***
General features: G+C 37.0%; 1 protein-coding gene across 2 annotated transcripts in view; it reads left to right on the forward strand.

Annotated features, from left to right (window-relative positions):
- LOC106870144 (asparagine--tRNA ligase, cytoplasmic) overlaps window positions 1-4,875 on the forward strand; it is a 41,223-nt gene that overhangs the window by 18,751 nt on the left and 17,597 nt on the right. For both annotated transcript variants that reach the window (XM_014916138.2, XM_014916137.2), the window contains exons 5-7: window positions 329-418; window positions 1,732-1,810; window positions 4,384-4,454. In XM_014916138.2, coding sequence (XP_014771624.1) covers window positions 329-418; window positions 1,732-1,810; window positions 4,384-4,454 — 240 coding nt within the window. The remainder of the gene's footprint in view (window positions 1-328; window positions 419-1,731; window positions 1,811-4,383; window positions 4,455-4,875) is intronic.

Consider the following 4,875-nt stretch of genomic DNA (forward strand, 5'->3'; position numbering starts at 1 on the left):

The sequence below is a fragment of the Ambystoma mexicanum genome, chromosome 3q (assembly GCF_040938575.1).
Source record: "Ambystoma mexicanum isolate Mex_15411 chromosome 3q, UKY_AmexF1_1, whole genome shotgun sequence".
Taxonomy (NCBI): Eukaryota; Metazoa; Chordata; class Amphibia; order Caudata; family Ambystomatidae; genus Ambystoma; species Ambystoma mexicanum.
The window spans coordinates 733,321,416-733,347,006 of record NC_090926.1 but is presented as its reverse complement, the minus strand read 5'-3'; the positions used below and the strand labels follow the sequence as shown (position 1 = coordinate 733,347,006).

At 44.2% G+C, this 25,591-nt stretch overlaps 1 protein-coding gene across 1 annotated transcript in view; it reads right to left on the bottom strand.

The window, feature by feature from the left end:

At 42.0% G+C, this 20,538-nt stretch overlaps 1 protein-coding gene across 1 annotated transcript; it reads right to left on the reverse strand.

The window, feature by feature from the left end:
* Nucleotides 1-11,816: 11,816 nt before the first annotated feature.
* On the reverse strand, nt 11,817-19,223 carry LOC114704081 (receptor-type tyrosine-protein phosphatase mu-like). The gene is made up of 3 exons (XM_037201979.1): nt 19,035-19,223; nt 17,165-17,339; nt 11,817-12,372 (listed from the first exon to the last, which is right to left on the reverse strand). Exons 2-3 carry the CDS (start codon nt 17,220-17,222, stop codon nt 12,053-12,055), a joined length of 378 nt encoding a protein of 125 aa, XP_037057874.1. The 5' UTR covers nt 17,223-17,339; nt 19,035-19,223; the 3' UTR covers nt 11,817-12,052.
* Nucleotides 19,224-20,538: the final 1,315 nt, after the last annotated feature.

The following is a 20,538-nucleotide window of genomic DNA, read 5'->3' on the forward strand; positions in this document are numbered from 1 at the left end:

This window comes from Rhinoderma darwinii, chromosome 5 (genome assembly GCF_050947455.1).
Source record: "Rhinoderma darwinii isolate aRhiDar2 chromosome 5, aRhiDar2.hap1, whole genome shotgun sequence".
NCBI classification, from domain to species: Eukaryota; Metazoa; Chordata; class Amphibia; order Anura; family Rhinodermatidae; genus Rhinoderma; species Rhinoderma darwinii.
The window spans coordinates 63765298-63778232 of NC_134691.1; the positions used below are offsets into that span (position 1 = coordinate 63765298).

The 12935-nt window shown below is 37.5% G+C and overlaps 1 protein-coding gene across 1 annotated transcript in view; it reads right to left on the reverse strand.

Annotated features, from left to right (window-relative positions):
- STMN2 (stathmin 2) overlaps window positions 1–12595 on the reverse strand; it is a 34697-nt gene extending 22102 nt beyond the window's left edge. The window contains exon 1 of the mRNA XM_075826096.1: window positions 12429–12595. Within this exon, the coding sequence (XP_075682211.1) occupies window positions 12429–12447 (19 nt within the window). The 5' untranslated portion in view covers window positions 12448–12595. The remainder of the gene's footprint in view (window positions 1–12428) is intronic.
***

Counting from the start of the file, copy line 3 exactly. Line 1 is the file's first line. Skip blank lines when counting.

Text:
- LOC106870144 (asparagine--tRNA ligase, cytoplasmic) overlaps window positions 1-4,875 on the forward strand; it is a 41,223-nt gene that overhangs the window by 18,751 nt on the left and 17,597 nt on the right. For both annotated transcript variants that reach the window (XM_014916138.2, XM_014916137.2), the window contains exons 5-7: window positions 329-418; window positions 1,732-1,810; window positions 4,384-4,454. In XM_014916138.2, coding sequence (XP_014771624.1) covers window positions 329-418; window positions 1,732-1,810; window positions 4,384-4,454 — 240 coding nt within the window. The remainder of the gene's footprint in view (window positions 1-328; window positions 419-1,731; window positions 1,811-4,383; window positions 4,455-4,875) is intronic.